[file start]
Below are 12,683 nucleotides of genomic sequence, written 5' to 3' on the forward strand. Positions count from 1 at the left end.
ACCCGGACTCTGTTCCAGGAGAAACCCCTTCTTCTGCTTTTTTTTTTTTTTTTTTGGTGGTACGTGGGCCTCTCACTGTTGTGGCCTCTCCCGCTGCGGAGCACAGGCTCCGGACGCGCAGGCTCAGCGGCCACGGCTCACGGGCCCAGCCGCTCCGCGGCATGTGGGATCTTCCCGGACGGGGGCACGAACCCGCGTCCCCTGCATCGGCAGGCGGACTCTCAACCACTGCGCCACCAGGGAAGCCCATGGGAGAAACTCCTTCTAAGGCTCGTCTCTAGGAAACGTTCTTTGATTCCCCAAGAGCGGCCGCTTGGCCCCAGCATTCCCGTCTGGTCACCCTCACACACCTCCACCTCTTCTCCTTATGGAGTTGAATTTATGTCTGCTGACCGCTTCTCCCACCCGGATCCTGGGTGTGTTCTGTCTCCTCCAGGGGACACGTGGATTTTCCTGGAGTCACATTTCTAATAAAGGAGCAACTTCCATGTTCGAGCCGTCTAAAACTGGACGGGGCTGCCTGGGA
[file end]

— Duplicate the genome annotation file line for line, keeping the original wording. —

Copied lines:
Below are 12,683 nucleotides of genomic sequence, written 5' to 3' on the forward strand. Positions count from 1 at the left end.
ACCCGGACTCTGTTCCAGGAGAAACCCCTTCTTCTGCTTTTTTTTTTTTTTTTTTGGTGGTACGTGGGCCTCTCACTGTTGTGGCCTCTCCCGCTGCGGAGCACAGGCTCCGGACGCGCAGGCTCAGCGGCCACGGCTCACGGGCCCAGCCGCTCCGCGGCATGTGGGATCTTCCCGGACGGGGGCACGAACCCGCGTCCCCTGCATCGGCAGGCGGACTCTCAACCACTGCGCCACCAGGGAAGCCCATGGGAGAAACTCCTTCTAAGGCTCGTCTCTAGGAAACGTTCTTTGATTCCCCAAGAGCGGCCGCTTGGCCCCAGCATTCCCGTCTGGTCACCCTCACACACCTCCACCTCTTCTCCTTATGGAGTTGAATTTATGTCTGCTGACCGCTTCTCCCACCCGGATCCTGGGTGTGTTCTGTCTCCTCCAGGGGACACGTGGATTTTCCTGGAGTCACATTTCTAATAAAGGAGCAACTTCCATGTTCGAGCCGTCTAAAACTGGACGGGGCTGCCTGGGA